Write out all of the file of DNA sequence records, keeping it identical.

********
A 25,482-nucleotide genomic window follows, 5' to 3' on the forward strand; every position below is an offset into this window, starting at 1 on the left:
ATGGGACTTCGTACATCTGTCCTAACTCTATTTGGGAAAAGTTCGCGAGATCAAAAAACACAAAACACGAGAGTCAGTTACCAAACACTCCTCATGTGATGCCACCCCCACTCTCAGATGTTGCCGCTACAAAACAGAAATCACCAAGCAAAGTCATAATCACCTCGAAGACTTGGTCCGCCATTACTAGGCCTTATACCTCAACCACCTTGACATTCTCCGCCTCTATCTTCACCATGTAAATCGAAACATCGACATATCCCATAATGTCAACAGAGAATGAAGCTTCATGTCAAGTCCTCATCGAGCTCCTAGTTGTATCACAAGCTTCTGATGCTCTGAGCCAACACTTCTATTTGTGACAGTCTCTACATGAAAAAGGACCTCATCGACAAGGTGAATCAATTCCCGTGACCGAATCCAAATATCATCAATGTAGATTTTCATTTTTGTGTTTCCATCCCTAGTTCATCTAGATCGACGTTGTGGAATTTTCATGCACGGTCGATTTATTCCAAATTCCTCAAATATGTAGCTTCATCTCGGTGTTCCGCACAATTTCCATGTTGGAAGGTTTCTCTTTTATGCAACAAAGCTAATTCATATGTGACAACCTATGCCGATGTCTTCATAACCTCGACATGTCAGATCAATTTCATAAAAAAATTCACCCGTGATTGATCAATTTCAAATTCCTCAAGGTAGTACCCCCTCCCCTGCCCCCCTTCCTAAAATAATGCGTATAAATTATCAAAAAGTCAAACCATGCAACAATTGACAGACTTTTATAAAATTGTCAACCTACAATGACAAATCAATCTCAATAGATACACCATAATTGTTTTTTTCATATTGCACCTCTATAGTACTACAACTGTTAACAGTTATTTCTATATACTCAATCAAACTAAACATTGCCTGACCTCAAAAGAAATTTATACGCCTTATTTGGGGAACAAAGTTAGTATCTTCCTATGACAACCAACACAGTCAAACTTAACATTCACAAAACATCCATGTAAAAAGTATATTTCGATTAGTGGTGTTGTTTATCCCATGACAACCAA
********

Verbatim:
A 25,482-nucleotide genomic window follows, 5' to 3' on the forward strand; every position below is an offset into this window, starting at 1 on the left:
ATGGGACTTCGTACATCTGTCCTAACTCTATTTGGGAAAAGTTCGCGAGATCAAAAAACACAAAACACGAGAGTCAGTTACCAAACACTCCTCATGTGATGCCACCCCCACTCTCAGATGTTGCCGCTACAAAACAGAAATCACCAAGCAAAGTCATAATCACCTCGAAGACTTGGTCCGCCATTACTAGGCCTTATACCTCAACCACCTTGACATTCTCCGCCTCTATCTTCACCATGTAAATCGAAACATCGACATATCCCATAATGTCAACAGAGAATGAAGCTTCATGTCAAGTCCTCATCGAGCTCCTAGTTGTATCACAAGCTTCTGATGCTCTGAGCCAACACTTCTATTTGTGACAGTCTCTACATGAAAAAGGACCTCATCGACAAGGTGAATCAATTCCCGTGACCGAATCCAAATATCATCAATGTAGATTTTCATTTTTGTGTTTCCATCCCTAGTTCATCTAGATCGACGTTGTGGAATTTTCATGCACGGTCGATTTATTCCAAATTCCTCAAATATGTAGCTTCATCTCGGTGTTCCGCACAATTTCCATGTTGGAAGGTTTCTCTTTTATGCAACAAAGCTAATTCATATGTGACAACCTATGCCGATGTCTTCATAACCTCGACATGTCAGATCAATTTCATAAAAAAATTCACCCGTGATTGATCAATTTCAAATTCCTCAAGGTAGTACCCCCTCCCCTGCCCCCCTTCCTAAAATAATGCGTATAAATTATCAAAAAGTCAAACCATGCAACAATTGACAGACTTTTATAAAATTGTCAACCTACAATGACAAATCAATCTCAATAGATACACCATAATTGTTTTTTTCATATTGCACCTCTATAGTACTACAACTGTTAACAGTTATTTCTATATACTCAATCAAACTAAACATTGCCTGACCTCAAAAGAAATTTATACGCCTTATTTGGGGAACAAAGTTAGTATCTTCCTATGACAACCAACACAGTCAAACTTAACATTCACAAAACATCCATGTAAAAAGTATATTTCGATTAGTGGTGTTGTTTATCCCATGACAACCAA